Sharing Shakespeare Across the State


The first time Romeo leans in to kiss Juliet the ooohs, aaahs and whoops tumble from the Franklin High School audience onto the stage. Teachers, wanting their students to be respectful, hiss soft “shhshes,” but the truth is, the actors encourage these responses. They feed off that buzz and, they believe the audience’s involvement makes the performance feel even more authentic.

They like it when students at the Seattle Shakespeare Company’s touring productions of Romeo and Juliet and The Taming of the Shrew yell “Don’t do it,” when Romeo begins to drink the poison and when audiences cheer when he kills Tybalt and groan when Mercutio dies.

When Lady Capulet spits at Juliet, the audience gasps and murmurs. At one performance an audience member yelled out, “No!” when Mercutio was stabbed.

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Arjun Pande, Tom Dewey, Rafael Molina, and Maya Burton in Romeo and Juliet.

“This is how it was for Shakespeare,” said Arjun Pande, who plays Mercutio. “Actors toured around the countryside and performed for the masses. The audiences were part of the productions.  They yelled things like, ‘Kill him!’ to the actors.

“We look at our audiences like they are our 12th man. I understand when teachers are shhshing the students, but we like the energy. We play off that, even. And if they start talking, we feel like it’s our job to win them back.”

Pande, Tom Dewey, Maya Burton, Lexi Chapman, Rafael Molina and Sophie Franco are the six actors in this year’s touring company. Erin Murray directs and education associate Casey Brown coordinates the tour.

Maya Burton, Sophie Franco, and Arjun Pande unload the van for another performance.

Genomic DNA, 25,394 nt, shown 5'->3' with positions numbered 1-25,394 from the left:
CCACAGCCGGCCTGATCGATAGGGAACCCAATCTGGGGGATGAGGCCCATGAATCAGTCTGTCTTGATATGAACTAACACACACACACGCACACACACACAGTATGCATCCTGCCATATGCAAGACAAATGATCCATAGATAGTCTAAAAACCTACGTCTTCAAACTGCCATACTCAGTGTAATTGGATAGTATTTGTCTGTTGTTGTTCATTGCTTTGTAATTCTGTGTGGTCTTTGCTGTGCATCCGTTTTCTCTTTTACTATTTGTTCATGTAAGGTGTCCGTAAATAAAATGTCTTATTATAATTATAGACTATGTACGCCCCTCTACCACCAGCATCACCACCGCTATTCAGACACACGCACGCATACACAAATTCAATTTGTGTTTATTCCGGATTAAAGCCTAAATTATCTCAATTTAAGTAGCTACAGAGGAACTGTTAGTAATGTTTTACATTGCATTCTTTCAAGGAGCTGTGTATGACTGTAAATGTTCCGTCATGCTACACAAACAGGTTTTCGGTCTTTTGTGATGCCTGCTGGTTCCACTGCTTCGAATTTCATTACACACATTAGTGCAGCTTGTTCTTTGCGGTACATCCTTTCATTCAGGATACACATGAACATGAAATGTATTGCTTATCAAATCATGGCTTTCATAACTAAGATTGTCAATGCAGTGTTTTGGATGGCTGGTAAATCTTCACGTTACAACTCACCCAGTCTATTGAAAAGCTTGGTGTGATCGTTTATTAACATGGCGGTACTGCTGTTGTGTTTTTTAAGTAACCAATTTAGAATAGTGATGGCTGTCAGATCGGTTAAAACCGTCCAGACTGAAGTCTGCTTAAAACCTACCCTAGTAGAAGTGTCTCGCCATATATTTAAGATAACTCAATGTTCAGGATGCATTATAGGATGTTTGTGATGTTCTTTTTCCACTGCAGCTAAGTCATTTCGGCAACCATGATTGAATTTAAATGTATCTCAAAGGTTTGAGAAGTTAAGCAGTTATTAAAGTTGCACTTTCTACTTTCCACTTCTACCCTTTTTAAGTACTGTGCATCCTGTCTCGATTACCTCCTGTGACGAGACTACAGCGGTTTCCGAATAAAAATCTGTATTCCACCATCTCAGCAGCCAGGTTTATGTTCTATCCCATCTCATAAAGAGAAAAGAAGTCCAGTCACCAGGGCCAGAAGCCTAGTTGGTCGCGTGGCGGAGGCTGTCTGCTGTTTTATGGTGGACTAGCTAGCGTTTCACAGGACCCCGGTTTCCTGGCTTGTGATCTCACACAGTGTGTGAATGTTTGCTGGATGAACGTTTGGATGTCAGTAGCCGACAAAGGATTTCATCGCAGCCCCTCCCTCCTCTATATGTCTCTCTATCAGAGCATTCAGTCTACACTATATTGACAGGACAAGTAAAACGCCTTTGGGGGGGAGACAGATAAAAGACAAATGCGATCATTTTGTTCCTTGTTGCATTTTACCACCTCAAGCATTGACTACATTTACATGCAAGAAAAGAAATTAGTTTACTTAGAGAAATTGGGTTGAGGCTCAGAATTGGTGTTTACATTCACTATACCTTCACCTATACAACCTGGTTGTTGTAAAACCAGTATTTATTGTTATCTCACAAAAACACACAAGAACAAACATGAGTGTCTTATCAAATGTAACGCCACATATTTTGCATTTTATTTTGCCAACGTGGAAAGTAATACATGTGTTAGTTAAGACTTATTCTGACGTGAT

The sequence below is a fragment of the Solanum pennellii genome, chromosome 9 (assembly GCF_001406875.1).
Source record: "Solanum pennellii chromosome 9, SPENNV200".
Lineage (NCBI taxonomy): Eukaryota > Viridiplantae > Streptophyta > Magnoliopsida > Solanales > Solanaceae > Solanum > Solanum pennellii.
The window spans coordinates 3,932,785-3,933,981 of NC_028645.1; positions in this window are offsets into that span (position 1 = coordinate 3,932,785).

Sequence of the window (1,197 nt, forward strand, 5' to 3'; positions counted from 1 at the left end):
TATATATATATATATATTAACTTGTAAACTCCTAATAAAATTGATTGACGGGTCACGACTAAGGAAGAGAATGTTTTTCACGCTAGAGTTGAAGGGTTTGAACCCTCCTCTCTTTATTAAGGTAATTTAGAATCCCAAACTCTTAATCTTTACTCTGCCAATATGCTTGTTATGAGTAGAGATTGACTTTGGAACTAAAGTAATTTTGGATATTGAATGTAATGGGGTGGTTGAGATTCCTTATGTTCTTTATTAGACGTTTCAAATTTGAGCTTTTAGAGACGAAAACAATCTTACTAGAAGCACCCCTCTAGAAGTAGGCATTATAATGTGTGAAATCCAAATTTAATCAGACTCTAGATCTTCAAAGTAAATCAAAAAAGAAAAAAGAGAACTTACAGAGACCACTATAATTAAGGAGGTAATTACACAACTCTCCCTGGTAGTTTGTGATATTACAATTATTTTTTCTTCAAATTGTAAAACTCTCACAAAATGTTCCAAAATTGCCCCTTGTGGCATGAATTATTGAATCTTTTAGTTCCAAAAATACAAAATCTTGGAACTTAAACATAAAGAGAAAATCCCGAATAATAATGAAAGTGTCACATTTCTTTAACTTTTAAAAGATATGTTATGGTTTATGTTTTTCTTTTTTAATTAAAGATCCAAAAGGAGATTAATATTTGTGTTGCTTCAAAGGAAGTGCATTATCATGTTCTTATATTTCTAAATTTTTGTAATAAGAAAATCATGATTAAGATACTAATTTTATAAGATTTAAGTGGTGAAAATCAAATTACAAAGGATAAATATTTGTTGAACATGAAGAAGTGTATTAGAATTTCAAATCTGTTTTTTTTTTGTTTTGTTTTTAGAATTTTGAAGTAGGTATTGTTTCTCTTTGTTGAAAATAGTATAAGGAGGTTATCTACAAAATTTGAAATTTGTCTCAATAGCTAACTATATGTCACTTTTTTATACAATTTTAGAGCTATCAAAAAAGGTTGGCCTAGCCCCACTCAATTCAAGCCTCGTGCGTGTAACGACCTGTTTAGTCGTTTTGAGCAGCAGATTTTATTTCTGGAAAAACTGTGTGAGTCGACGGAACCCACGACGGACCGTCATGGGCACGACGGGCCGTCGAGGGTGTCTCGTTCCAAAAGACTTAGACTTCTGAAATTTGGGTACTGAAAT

This cast not only does the heavy acting, it also does the heavy lifting. The company’s van is packed with sets that need to be arranged every day in a difference theater. The actors unload and set up their props. They do sound checks and practice their fight scenes to get a feel for how they should navigate the stage.

They apply their own makeup, get into costumes and into character. And, at the end of the 90-minutes performances, they conduct a question-and-answer session (talkback) before reloading the van and leaving for the tour’s next stop.

These are serious, accomplished actors, who are willing to work at their crafts no matter what the staging obstacles. They rehearsed for two months before taking these shows on the road. Watching them in the van, backstage and  on stage, their affection for each other is obvious and they are grateful for this opportunity.

This is love’s labor found.

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Lexi Chapman as Juliet and Rafael Molina as Romeo.

“Working with Seattle Shakes means so many things to me,” Franco said. “It means exercising every muscle in my body in pursuit of the stories.”

At certain stops they perform a bilingual production of The Taming of the Shrew, which means something especially important to Franco.

“This tour sits close to my heart,” she said, “because I get to perform Shakespeare in Spanish and I get to perform it for Latino children all across Washington. I get to show them that Latino actors exist and we’re present and we’re forces to be reckoned with.”

For the company, every day is another opening, another show.    And no two days ever are the same.

Students from Royal City High School left their school at 6 a.m., traveling more 150 miles to see Romeo and Juliet. At the end of the show, the students stood and recited the prologue to the play to the actors, who were sitting on stage.

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Props for Romeo and Juliet

This spring, the touring company is crisscrossing the state for some 4700 miles, by the end of the tour they will have performed in front of about 17,000 students and faculty. For many in these audiences this will be their introduction to Shakespeare and, for some, it will be the first chapter in an enduring love affair with his works.

“Last year’s tour was the most rewarding opportunity of my career. There are few things more rewarding than watching a first-time audience member get carried away by the story,” said Dewey, who plays Tybalt, Peter and Friar Lawrence in Romeo and Juliet. “The tour has afforded me that experience time and time again.”

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An audience Q&A session after the show.

At one talkback session, Pande asked the young audience if it would like to see more Shakespearean plays.

“Oh hell yeah!” a student shouted out.

And that enthusiasm from a new-found fan is exactly why they tour.

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The 2017 touring company.